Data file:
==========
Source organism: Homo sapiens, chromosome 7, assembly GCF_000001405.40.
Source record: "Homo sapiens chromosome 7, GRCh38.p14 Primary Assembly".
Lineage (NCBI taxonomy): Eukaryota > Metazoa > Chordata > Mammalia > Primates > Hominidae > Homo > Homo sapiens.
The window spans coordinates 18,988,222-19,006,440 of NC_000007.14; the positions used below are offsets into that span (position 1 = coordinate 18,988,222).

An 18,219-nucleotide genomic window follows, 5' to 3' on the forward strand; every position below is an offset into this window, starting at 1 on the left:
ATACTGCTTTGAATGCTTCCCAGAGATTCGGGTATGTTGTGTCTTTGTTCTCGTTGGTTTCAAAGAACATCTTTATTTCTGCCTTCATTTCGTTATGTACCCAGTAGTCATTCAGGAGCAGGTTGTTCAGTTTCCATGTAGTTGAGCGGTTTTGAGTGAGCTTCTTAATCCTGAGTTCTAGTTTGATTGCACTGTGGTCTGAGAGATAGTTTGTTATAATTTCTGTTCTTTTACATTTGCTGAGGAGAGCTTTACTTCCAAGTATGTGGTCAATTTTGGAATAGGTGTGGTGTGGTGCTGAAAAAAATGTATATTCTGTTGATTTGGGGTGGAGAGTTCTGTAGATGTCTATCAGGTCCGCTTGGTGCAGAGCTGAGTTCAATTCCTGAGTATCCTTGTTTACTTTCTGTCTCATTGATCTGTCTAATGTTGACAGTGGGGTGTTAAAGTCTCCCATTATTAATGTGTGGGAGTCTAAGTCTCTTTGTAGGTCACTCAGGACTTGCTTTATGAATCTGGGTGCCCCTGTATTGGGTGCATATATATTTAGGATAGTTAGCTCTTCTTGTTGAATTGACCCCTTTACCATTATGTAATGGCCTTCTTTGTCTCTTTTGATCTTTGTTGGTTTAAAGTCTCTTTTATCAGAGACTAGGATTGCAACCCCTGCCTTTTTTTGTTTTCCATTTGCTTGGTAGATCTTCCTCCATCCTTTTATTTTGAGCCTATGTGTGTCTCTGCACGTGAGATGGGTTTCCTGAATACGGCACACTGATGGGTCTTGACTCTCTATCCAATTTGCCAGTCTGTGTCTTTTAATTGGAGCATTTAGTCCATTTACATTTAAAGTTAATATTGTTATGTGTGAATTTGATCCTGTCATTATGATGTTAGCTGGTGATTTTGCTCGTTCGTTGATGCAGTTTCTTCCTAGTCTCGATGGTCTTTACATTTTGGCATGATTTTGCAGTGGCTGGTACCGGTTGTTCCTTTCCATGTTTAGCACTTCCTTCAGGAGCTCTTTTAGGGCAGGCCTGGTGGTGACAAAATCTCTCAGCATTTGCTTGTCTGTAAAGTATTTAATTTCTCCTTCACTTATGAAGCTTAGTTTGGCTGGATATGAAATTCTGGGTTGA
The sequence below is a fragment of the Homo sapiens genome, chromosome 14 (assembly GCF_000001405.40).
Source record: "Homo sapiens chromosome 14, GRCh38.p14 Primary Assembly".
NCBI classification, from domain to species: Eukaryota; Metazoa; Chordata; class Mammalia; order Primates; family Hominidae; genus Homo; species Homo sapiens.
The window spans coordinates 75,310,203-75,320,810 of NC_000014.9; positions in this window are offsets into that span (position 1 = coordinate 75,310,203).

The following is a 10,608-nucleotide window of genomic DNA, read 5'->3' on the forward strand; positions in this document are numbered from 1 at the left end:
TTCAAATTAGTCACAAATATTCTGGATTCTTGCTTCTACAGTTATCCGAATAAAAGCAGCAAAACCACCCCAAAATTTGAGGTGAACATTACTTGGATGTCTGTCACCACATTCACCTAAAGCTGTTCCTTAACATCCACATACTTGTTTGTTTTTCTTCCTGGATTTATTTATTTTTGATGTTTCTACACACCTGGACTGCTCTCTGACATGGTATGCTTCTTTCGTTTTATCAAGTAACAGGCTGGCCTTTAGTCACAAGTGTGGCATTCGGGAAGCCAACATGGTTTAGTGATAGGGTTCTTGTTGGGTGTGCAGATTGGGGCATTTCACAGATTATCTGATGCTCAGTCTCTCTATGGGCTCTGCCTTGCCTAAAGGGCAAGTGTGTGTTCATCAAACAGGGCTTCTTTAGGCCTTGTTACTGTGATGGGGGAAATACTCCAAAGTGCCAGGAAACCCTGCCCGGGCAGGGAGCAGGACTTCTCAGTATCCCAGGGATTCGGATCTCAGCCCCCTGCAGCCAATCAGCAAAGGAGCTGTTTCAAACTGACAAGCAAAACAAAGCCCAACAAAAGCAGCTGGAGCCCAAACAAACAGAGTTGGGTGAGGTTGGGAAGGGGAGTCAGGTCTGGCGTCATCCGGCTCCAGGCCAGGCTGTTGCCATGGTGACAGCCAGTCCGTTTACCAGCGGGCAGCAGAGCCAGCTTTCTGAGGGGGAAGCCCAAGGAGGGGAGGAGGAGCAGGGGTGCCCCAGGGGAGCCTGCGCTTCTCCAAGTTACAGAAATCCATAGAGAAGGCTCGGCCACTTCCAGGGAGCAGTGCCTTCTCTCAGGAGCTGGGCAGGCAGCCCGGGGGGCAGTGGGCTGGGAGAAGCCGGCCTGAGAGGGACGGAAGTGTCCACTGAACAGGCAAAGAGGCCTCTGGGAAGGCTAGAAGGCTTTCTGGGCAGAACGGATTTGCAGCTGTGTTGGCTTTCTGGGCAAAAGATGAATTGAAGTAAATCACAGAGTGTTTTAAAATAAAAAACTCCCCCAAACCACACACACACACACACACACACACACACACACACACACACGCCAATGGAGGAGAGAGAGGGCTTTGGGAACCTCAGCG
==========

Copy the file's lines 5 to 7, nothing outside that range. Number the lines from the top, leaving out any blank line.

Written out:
An 18,219-nucleotide genomic window follows, 5' to 3' on the forward strand; every position below is an offset into this window, starting at 1 on the left:
ATACTGCTTTGAATGCTTCCCAGAGATTCGGGTATGTTGTGTCTTTGTTCTCGTTGGTTTCAAAGAACATCTTTATTTCTGCCTTCATTTCGTTATGTACCCAGTAGTCATTCAGGAGCAGGTTGTTCAGTTTCCATGTAGTTGAGCGGTTTTGAGTGAGCTTCTTAATCCTGAGTTCTAGTTTGATTGCACTGTGGTCTGAGAGATAGTTTGTTATAATTTCTGTTCTTTTACATTTGCTGAGGAGAGCTTTACTTCCAAGTATGTGGTCAATTTTGGAATAGGTGTGGTGTGGTGCTGAAAAAAATGTATATTCTGTTGATTTGGGGTGGAGAGTTCTGTAGATGTCTATCAGGTCCGCTTGGTGCAGAGCTGAGTTCAATTCCTGAGTATCCTTGTTTACTTTCTGTCTCATTGATCTGTCTAATGTTGACAGTGGGGTGTTAAAGTCTCCCATTATTAATGTGTGGGAGTCTAAGTCTCTTTGTAGGTCACTCAGGACTTGCTTTATGAATCTGGGTGCCCCTGTATTGGGTGCATATATATTTAGGATAGTTAGCTCTTCTTGTTGAATTGACCCCTTTACCATTATGTAATGGCCTTCTTTGTCTCTTTTGATCTTTGTTGGTTTAAAGTCTCTTTTATCAGAGACTAGGATTGCAACCCCTGCCTTTTTTTGTTTTCCATTTGCTTGGTAGATCTTCCTCCATCCTTTTATTTTGAGCCTATGTGTGTCTCTGCACGTGAGATGGGTTTCCTGAATACGGCACACTGATGGGTCTTGACTCTCTATCCAATTTGCCAGTCTGTGTCTTTTAATTGGAGCATTTAGTCCATTTACATTTAAAGTTAATATTGTTATGTGTGAATTTGATCCTGTCATTATGATGTTAGCTGGTGATTTTGCTCGTTCGTTGATGCAGTTTCTTCCTAGTCTCGATGGTCTTTACATTTTGGCATGATTTTGCAGTGGCTGGTACCGGTTGTTCCTTTCCATGTTTAGCACTTCCTTCAGGAGCTCTTTTAGGGCAGGCCTGGTGGTGACAAAATCTCTCAGCATTTGCTTGTCTGTAAAGTATTTAATTTCTCCTTCACTTATGAAGCTTAGTTTGGCTGGATATGAAATTCTGGGTTGA
The sequence below is a fragment of the Homo sapiens genome, chromosome 14 (assembly GCF_000001405.40).